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|:: December 5-December 12,
Food and Rural Communities
Federal and International
Sen. Jean Leising, worries that if property taxes on farmland continue to increase, Hoosier farmers will no longer be able to afford to raise crops and livestock. The average tax on farmland in Indiana increased 33.4 % from 2007 to 2013. Property taxes on farmland have increased primarily because of a complicated formula that is used statewide to determine the land’s value, starting with a base rate that is set by the state and adjusted each year for factors including land rents, crop yields and prices and interest rates. To determine the value of an acre of farmland, the base rate is multiplied by a soil productivity factor including typical crop yield, surface texture and slope. The base rate in 2007 was $880, Leising said, but increased to $1,760 this year. That means the rate has doubled in seven years. And, Leising said, the rate is projected to increase to $2,770 by 2017, meaning the rate would have tripled in 10 years.
Greensburg Daily News
A bill that would end property tax exemptions for crops, livestock and farm machinery in 2018 will be considered by Oregon lawmakers next year. Legislative Concept 1674, which the House Revenue Committee recently voted to introduce as a bill in 2015, would sunset numerous exemptions that apply to agriculture, potentially driving up property taxes for farmers.
Senator Mike Parson announced his intention to file legislation aimed at opposing any increasing government involvement in existing or the development of new federal commodity checkoff programs. His legislation comes after cattle producers raised concerns about overhaul of the national Beef Checkoff Program.
Seniors and those living in rural areas who are worried about one day losing their traditional phone lines can rest easy for now, but phone companies that want to focus more on modern technologies are expected to keep up the fight. A heavily amended, wide-ranging bill dealing with environmental, agricultural and fracking issues appears to have been crushed under the weight of its own amendments. The Senate does not plan to take up the House-passed HB 490. The bill includes language dealing with regulations of telephone landlines, allowing more water to be drawn from Lake Erie under the Great Lakes Compact and fracking-chemical-disclosure requirements. Sen. Cliff Hite said that the provisions were “getting beat up pretty good.”
Declining interest and profits have caused some to get out of the business, while others question the long-term future of the sport. Perhaps the biggest reason for a decline in Delaware’s racing, horsemen say, is due to competition from other states. The 1994 Horseracing Redevelopment Act enabled the state’s three tracks — Delaware Park, Dover Downs and Harrington Raceway — to add slots, with the express goal of helping the racing industry. Purses quickly skyrocketed, from less than $1 million to a peak of $29 million in 2008. Since then, however, it has been largely downhill. Pennsylvania now has 12 and Maryland has opened five since 2008.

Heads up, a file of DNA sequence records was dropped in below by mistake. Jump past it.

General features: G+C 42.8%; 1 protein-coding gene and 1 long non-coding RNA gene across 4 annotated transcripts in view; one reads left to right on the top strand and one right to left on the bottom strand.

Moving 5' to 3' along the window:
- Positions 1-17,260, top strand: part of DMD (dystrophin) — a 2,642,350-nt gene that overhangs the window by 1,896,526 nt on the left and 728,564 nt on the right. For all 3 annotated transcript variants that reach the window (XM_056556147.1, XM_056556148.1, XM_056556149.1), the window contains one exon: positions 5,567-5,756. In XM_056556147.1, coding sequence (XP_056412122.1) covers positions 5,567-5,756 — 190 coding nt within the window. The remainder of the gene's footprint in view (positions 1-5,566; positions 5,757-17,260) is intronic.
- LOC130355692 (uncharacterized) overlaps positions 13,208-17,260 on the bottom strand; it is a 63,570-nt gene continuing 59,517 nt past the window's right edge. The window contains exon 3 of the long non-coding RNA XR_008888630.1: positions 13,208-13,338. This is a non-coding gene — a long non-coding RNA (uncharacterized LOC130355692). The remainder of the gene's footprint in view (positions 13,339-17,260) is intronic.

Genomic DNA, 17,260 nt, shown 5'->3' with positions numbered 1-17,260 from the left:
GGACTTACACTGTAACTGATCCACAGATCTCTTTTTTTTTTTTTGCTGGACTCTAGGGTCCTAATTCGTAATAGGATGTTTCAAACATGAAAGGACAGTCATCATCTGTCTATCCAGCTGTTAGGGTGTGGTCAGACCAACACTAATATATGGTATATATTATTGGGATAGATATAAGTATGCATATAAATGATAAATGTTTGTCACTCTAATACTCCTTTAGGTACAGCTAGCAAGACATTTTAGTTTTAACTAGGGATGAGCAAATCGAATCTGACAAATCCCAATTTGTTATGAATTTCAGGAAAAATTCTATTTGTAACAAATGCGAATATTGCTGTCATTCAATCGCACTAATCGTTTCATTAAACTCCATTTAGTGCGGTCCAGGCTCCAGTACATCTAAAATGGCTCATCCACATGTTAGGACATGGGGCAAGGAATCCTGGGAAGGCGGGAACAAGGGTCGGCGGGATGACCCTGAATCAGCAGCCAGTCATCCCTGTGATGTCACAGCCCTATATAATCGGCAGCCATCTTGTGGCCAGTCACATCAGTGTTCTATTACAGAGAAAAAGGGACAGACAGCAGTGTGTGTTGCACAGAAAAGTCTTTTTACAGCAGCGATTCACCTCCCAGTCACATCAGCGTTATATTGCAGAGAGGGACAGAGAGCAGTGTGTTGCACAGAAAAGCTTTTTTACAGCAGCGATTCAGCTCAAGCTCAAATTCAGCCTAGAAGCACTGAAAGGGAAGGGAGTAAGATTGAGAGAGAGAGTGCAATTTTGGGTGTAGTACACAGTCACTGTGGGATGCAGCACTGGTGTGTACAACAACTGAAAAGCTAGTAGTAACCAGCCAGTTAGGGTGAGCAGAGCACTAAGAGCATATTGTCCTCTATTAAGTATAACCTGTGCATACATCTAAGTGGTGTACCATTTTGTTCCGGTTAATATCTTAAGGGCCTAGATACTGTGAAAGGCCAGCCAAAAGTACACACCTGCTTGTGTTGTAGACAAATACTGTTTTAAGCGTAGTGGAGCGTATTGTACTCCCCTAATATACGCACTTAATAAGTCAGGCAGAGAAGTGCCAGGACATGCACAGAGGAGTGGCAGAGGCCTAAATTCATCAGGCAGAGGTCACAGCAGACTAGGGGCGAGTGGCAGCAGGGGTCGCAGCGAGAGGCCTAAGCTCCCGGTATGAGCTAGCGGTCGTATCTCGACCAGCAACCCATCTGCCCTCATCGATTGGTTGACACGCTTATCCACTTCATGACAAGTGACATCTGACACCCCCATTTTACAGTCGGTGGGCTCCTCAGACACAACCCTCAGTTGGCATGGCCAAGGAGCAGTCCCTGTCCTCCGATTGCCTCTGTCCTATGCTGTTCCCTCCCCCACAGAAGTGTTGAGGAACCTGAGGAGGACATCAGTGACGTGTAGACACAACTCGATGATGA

The Dept. of AG and Kauai County are paying a consultant $100,000 to examine the possible health and environmental effects of pesticide use on genetically modified crops. The joint fact-finding process, directed by Honolulu planner and mediator Peter Adler, is expected to start in January and be completed within a year.
Oregon farm regulators want to double pesticide violation fines, but environmental groups are likely to call for even higher increases during the 2015 legislative session. The most the agency can fine a pesticide applicator is $1,000 for a first time offense and $2,000 for a repeat offense. The ODA wants to raise those penalty levels to $2,000 for a first time offense and $4,000 for a repeat violation. Some groups will be pressing for much larger hikes in pesticide penalties during the legislative session.
Agricultural regulators in Oregon are thinking of using conservation easements to steer urban development away from valuable farmland. The Oregon Board of Agriculture recently discussed the possibility of strategically placing easements instead of the current “scattershot” approach.
The California state lawmaker whose antibiotics bill was vetoed by Gov. Brown has introduced new legislation that would bar the sale of the drugs for livestock without a prescription and set up judicious-use rules and a tracking system to monitor the use of the drugs in the field.